Presentation on theme: "Ion Charge and the Formulas of Ionic Compounds. Recall –Compounds are formed when –each atom in the compound attempts to have a full outer shell of valence."— Presentation transcript:
Ion Charge and the Formulas of Ionic Compounds
Recall –Compounds are formed when –each atom in the compound attempts to have a full outer shell of valence electrons –E.g. NaCl
Ionic Compounds Form between a metal and a nonmetal
Combining capacity (Ion Charge) Located on the top right hand corner of an elements box on the periodic table. Definition – The ability of an element to combine with another element. Related to its ability to donate and accept electrons
For metals the combining capacity is usually positive and for non-metals it is negative. When ionic compounds form, every electron that is given up by a metal atom must be accepted by a non-metal atom. If the elements have equal but opposite ion charges, then they will combine in the ratio 1:1. Ex. NaCl
What about Al 3+ S 2- If the two elements have unequal and opposite ion charges, then the elements will combine in a ratio so that the total number of electrons transferred equals the total number of electrons accepted.
Example – Aluminum sulfide Aluminum – Al 3+ Combining Capacity = +3 Sulfur– S 2- Combining Capacity = -2 Ratio of combining capacities = 3 sulfurs for every 2 aluminums.
Short Cut - Criss –Cross (Drop and Swap) Method Example: Putting aluminum and sulfur together (aluminum sulfide) 1. Identify each element and its combining capacity. Ex. Aluminum sulfide= Al 3+ S 2- 2. Drop and swap the numbers from the combining capacity (Criss-cross the combining capacity). Ex. Al 3+ S 2- 3. Put the symbols together and get rid of the charge values. Al 2 S 3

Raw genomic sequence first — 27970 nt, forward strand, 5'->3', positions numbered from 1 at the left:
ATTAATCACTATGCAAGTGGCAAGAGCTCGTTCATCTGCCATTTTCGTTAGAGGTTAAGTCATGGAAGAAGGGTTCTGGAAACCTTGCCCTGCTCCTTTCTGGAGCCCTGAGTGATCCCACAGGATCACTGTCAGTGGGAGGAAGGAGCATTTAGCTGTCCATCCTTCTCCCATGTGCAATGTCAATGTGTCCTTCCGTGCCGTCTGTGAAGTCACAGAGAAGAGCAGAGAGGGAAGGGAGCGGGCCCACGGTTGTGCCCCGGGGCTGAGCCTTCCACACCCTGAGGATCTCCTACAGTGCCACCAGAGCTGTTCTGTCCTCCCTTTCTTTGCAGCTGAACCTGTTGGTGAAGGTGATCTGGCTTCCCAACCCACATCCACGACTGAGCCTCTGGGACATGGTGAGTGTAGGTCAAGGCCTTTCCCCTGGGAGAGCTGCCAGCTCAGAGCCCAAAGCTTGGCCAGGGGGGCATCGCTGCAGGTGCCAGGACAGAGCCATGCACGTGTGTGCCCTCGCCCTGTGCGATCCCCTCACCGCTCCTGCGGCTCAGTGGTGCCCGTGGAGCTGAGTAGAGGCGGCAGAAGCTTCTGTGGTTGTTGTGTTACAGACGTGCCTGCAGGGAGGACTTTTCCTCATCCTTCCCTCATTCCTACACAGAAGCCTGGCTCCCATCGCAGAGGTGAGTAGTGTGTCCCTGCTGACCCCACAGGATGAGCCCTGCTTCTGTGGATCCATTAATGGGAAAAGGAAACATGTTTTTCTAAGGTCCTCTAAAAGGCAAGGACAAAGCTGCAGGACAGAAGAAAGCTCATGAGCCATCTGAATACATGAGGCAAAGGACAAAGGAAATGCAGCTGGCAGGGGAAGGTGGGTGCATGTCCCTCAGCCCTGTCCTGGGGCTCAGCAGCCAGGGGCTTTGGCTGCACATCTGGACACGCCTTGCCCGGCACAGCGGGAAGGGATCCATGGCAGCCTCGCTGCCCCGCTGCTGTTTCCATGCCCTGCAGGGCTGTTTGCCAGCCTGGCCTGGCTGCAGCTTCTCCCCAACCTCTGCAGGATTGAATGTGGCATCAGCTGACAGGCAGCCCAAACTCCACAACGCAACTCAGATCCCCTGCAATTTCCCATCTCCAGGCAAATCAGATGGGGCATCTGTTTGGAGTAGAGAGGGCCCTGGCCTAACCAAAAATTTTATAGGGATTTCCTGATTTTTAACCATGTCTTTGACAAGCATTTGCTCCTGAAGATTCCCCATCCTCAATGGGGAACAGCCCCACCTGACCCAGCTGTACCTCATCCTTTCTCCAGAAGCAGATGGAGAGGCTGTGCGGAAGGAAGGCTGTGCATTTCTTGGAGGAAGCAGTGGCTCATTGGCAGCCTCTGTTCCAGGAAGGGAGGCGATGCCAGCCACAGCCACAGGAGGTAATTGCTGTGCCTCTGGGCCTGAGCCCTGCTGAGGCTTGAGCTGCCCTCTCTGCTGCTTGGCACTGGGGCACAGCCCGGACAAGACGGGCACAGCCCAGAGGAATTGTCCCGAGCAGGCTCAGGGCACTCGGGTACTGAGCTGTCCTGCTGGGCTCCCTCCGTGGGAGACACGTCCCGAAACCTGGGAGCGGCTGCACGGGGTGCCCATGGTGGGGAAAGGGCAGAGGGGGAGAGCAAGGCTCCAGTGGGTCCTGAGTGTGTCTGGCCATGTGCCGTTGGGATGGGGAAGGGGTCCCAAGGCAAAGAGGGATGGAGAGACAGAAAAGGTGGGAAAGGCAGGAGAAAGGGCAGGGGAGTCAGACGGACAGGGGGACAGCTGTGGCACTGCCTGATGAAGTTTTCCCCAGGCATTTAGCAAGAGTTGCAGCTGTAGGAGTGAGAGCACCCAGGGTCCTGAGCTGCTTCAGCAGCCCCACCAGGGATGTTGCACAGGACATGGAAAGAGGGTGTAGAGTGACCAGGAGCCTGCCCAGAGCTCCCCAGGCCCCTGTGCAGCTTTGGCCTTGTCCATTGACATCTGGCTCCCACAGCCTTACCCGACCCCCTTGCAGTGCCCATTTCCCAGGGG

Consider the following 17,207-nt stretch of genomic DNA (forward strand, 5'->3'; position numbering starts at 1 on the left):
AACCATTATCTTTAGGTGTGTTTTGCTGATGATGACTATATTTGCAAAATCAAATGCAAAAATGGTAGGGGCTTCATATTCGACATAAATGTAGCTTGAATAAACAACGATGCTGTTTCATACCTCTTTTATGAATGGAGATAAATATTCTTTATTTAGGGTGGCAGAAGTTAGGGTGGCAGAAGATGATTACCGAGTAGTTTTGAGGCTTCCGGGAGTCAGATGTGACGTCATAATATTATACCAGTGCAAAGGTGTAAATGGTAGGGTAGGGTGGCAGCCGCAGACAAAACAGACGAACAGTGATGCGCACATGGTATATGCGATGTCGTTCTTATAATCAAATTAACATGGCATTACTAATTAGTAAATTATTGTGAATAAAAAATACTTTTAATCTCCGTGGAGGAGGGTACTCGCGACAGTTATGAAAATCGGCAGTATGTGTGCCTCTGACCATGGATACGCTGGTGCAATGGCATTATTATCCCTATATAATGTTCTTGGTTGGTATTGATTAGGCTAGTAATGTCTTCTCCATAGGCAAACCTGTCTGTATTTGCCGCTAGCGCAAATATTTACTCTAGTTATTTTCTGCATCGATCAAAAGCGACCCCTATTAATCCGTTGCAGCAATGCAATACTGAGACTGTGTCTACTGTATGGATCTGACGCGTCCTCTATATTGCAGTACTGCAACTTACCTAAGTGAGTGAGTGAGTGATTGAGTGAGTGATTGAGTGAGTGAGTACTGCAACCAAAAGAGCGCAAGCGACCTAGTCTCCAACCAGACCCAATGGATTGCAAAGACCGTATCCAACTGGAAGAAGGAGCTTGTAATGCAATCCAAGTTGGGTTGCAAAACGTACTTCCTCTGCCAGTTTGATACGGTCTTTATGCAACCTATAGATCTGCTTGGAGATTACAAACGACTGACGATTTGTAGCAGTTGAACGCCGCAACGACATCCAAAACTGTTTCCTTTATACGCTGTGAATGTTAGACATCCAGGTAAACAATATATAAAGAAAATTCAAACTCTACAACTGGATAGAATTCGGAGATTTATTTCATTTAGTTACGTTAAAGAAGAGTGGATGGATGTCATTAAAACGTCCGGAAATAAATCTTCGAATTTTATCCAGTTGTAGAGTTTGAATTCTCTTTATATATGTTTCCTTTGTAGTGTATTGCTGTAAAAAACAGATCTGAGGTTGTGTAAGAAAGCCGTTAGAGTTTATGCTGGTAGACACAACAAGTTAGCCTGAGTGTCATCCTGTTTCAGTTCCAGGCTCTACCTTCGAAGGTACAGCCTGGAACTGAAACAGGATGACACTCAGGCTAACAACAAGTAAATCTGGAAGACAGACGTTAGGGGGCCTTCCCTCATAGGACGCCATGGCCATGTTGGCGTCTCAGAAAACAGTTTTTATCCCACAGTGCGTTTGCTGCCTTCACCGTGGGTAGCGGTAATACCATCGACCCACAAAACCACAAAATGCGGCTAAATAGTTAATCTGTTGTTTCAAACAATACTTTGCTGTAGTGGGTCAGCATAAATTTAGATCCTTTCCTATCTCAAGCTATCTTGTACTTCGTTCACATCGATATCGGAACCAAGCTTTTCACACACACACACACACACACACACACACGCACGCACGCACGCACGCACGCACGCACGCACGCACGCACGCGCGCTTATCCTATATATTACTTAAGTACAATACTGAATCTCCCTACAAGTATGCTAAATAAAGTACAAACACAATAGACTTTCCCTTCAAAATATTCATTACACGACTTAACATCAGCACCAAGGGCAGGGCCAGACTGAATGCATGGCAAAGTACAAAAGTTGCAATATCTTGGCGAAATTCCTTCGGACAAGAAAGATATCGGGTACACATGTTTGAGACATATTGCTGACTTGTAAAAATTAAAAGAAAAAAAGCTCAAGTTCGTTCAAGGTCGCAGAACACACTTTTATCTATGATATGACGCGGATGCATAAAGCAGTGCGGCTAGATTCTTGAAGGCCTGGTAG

(Notice that 2Al 3+ = 6+ and 3S 2- = 6-; thus, compound charge is neutral (0))
Putting calcium and oxygen together (calcium oxide). Identify each element and its combining capacity. Ex. Ca 2+ and O 2-. Criss cross charges. (Drop and Swap) Ex. Put the symbols together, get rid of the charge symbols and values. Ca 2 O 2 Reduce to the lowest common multiple (note-you do not write the one) CaO
What about Polyatomic Ions? Do the same thing! Remember to make sure that the number of polyatomic ions when swapped is outside the brackets Ex. Aluminum and sulfate
Practice Write the formulas for the compounds formed in each of the following: (a) silver and sulfur (b) magnesium and chlorine (c) zinc and bromine (d) calcium and nitrogen (e) calcium and nitrate
(c) McGraw Hill Ryerson 2007 Many elements are multivalent (they have more than one charge) For these, you will see a Roman numeral to tell you which to use. Ex. Iron (II) means to use 2+ Manganese (III) means to use 3+ See page 173
Try these: (f) cobalt(III) and oxygen (g) copper(I) and nitrate